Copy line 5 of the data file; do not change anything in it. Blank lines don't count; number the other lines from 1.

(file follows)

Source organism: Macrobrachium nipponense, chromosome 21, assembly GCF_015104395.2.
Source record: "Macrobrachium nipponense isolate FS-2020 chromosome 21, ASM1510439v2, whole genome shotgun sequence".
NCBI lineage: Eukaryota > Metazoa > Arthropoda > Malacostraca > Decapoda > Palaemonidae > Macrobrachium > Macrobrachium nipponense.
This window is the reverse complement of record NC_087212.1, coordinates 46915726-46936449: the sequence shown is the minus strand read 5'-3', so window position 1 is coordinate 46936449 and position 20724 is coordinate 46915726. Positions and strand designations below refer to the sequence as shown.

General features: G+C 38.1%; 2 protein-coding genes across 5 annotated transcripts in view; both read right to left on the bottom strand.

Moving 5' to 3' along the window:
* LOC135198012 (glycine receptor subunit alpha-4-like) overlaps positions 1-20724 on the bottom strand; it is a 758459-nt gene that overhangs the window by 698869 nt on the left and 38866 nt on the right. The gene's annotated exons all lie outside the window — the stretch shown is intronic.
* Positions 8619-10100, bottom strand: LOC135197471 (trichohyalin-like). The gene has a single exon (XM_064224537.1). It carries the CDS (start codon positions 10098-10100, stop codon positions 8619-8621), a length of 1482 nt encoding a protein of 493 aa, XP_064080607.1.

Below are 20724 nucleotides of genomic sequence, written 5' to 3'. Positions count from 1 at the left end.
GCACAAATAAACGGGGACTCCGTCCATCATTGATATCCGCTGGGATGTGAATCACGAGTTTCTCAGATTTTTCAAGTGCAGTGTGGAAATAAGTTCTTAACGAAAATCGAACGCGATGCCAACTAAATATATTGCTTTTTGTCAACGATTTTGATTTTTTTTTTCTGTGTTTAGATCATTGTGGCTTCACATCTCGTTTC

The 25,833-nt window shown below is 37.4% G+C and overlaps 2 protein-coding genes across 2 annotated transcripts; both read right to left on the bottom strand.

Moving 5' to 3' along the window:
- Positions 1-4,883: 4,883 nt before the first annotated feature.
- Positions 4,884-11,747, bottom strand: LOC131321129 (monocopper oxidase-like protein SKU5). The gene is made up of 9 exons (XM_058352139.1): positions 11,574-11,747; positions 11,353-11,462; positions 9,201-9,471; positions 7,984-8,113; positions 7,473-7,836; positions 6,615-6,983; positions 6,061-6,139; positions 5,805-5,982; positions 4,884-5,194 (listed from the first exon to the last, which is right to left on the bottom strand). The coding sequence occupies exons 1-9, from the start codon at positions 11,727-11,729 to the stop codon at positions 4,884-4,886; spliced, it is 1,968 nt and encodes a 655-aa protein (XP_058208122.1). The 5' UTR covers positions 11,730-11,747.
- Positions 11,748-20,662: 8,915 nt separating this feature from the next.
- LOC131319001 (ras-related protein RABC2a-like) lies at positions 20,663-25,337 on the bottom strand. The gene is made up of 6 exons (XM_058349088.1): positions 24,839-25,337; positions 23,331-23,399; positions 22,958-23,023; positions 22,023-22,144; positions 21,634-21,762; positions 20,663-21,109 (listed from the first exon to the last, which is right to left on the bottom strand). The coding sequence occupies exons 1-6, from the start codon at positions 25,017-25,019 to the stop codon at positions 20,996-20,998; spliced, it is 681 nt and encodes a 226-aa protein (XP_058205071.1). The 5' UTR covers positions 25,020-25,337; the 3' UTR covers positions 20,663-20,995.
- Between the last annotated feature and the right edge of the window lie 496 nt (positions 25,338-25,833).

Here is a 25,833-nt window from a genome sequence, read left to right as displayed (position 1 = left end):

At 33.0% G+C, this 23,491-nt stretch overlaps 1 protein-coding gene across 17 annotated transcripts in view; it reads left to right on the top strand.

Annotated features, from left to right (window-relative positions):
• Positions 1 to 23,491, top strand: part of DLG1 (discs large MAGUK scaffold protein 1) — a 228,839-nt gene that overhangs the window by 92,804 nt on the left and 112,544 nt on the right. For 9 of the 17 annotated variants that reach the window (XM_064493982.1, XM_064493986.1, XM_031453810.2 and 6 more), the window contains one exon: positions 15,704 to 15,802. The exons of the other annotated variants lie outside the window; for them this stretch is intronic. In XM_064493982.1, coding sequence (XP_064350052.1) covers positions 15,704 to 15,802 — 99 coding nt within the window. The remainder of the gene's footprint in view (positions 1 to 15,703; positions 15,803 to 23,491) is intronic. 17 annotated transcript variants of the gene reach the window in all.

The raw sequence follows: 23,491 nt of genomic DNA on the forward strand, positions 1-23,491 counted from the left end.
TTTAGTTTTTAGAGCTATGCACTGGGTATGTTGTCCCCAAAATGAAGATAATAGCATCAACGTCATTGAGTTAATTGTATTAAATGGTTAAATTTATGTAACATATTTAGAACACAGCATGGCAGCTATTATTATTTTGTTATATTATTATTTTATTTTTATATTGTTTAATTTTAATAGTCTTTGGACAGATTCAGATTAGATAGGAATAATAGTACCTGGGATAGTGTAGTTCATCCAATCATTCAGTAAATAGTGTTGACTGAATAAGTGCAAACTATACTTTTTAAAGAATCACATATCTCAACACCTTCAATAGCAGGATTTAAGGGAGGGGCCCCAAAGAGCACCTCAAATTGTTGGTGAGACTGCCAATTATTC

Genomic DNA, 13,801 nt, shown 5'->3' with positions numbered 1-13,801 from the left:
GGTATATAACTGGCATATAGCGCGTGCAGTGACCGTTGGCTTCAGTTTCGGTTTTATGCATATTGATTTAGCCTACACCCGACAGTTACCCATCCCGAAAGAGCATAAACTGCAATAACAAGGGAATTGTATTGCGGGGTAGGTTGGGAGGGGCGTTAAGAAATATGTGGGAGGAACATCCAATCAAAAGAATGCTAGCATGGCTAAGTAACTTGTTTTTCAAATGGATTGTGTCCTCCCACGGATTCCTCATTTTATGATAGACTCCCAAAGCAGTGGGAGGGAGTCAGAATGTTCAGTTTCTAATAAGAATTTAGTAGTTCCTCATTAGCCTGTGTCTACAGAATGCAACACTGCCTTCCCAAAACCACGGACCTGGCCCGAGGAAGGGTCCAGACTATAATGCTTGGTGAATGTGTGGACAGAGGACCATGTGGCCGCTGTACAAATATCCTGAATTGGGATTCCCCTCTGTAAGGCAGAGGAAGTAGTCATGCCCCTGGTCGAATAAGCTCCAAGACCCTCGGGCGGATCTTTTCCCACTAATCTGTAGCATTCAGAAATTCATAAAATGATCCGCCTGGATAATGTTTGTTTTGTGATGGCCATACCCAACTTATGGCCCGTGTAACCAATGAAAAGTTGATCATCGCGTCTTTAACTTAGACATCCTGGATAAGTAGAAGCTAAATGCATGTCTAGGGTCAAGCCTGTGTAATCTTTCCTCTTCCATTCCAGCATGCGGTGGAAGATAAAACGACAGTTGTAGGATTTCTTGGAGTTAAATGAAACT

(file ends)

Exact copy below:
General features: G+C 38.1%; 2 protein-coding genes across 5 annotated transcripts in view; both read right to left on the bottom strand.